2. Ohhh, it’s so pretty! What a neat “take” on the log cabin. I looked through your posts, and it looks like this was a real learning experience! The results are just beautiful.

  3. Excellent! I love log cabin quilts and your’s is absolutly wonderful. I must learn to use EQ: I want to be just like you.

  4. Your design is fantastic.
    I too, have experienced what you describe when you were going through your period of depression. Looking back, it is hard to believe I felt so directionless. You were so smart to pick something complicated to focus on! Look at the amazing results! You should be so proud.

  5. What a great way for our LORD to deliver you out of your anxiety and depression !
    And it turned out to be lucrative too ! Praise the LORD.
    I like this one, and the design in the black and red one. I love blue and green quilts, though………so restful……..yeh, make the blue and green one !

  6. All of your log cabin designs are great. I was curious about this because my youngest brother wants me to make him a Log Cabin quilt, so I’m going to start playing around with ideas. Now I’m considering doing a couple of things with one or two of the strips… get the creative juices flowing.

    I love the pink and brown! And your story. Quilting is certainly therapeutic, isn’t it?

  7. Thanks for stopping by my blog and leaving a comment on my festival quilt. Quilting is theraputic, you are right. It is nice to have something to focus on that will end up with a pretty result.

  8. Wow. That is really quite a nice story. Sounds like the quilt helped you out of that slump. I’ve also spent many hours using quilting a therapy. Thanks for sharing your quilt – I do like the little extra triangles in the log cabin – very cute.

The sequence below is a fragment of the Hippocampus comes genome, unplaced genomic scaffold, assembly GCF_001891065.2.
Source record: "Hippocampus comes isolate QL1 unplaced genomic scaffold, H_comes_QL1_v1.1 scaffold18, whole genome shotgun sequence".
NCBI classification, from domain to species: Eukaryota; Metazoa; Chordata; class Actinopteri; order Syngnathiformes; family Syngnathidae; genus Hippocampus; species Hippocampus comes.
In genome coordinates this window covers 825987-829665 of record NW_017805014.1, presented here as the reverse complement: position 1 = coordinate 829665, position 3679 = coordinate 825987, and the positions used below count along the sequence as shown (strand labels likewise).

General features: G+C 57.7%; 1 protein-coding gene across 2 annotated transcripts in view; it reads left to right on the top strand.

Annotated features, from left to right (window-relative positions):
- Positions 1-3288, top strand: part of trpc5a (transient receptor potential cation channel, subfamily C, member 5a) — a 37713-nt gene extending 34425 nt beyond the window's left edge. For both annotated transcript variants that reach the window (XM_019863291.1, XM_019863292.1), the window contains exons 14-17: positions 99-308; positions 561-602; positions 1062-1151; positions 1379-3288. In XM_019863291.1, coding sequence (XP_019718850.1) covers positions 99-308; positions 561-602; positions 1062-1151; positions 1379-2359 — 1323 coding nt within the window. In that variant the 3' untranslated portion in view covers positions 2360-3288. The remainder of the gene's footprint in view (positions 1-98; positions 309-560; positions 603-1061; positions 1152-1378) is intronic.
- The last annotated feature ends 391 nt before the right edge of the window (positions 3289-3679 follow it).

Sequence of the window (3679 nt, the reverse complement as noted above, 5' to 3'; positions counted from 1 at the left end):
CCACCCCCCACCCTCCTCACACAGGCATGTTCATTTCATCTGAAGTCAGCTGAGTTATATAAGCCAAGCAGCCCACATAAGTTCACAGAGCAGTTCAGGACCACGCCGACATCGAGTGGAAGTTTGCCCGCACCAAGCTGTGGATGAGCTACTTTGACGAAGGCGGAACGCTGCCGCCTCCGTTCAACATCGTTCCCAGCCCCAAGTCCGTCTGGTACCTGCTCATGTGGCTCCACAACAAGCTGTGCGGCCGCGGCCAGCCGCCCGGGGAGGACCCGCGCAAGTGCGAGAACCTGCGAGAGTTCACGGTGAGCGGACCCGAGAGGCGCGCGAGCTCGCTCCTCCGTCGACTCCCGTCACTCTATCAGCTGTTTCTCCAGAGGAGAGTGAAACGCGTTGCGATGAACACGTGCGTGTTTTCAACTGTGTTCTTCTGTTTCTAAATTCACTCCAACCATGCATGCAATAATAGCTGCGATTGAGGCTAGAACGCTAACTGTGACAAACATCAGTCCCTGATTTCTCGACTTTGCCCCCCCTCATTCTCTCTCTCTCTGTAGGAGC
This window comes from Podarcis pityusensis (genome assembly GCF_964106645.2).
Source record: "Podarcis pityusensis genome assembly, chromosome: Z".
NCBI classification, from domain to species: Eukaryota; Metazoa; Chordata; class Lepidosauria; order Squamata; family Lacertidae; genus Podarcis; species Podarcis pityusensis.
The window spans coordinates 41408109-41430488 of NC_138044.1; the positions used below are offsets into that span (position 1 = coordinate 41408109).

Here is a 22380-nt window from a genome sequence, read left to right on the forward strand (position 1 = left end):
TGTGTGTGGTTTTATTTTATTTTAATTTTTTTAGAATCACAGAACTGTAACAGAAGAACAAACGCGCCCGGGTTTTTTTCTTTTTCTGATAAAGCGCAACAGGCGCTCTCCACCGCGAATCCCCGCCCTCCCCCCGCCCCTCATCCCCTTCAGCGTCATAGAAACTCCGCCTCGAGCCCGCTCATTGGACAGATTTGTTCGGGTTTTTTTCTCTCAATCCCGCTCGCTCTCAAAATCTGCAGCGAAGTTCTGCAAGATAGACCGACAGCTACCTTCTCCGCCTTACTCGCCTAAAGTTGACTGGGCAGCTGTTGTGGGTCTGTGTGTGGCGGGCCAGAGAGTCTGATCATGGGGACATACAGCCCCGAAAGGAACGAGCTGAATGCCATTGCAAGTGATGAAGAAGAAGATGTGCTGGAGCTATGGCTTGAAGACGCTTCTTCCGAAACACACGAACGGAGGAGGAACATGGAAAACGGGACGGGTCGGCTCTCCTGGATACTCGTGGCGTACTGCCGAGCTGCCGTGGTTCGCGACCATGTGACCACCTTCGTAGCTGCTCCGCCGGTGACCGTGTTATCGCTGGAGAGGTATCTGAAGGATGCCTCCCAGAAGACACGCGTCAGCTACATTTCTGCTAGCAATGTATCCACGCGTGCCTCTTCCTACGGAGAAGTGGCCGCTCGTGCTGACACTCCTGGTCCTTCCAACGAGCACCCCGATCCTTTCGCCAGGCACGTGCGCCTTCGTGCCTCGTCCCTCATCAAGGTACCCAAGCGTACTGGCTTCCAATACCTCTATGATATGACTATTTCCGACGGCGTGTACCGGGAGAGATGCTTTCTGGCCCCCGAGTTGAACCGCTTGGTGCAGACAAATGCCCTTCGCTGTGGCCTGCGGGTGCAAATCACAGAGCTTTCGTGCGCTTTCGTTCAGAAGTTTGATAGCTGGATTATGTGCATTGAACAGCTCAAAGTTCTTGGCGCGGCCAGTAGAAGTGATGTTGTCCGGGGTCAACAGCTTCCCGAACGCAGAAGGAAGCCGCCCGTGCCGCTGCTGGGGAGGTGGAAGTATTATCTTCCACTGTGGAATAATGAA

9. great quilt!! and your story is a wonderful one. i believe doing makes a big difference in our attitudes. have to remind myself of that a lot!!

  10. Wow – gorgeous. I love LOVE when straight lines create the illusion of curves.

    Yours is a really great story, too – thanks for sharing something so personal.

  11. Depression and anxiety are usually married–what a fantastic way for you to motivate yourself and turn a bad cycle into a wonderful work of fabric! Great design and carry through. Thank you for sharing your quilt’s story 🙂

  12. What a wonderful story! I understand that need to do Something or drive yourself mad.

    The second one from the bottom is tantalizingly close to an Escher type design. : )

  13. What a wonderful quilt and a wonderful story. You accomplished so much with this one. I love all the additional layouts, too. Thanks for sharing!

  14. Wow! What a gorgeous quilt. And so many accomplishments sewed into it as well! Interesting to see the other possible block layouts.

  15. What a wonderful story and quilt ! I find quilting very helpful in expressing one’s emotions, memories, dreams. Congratulations ! You did a fabulous work. The colours remind me of my own quilt “Venetian mosaic”, a challenge we did with my quilting group.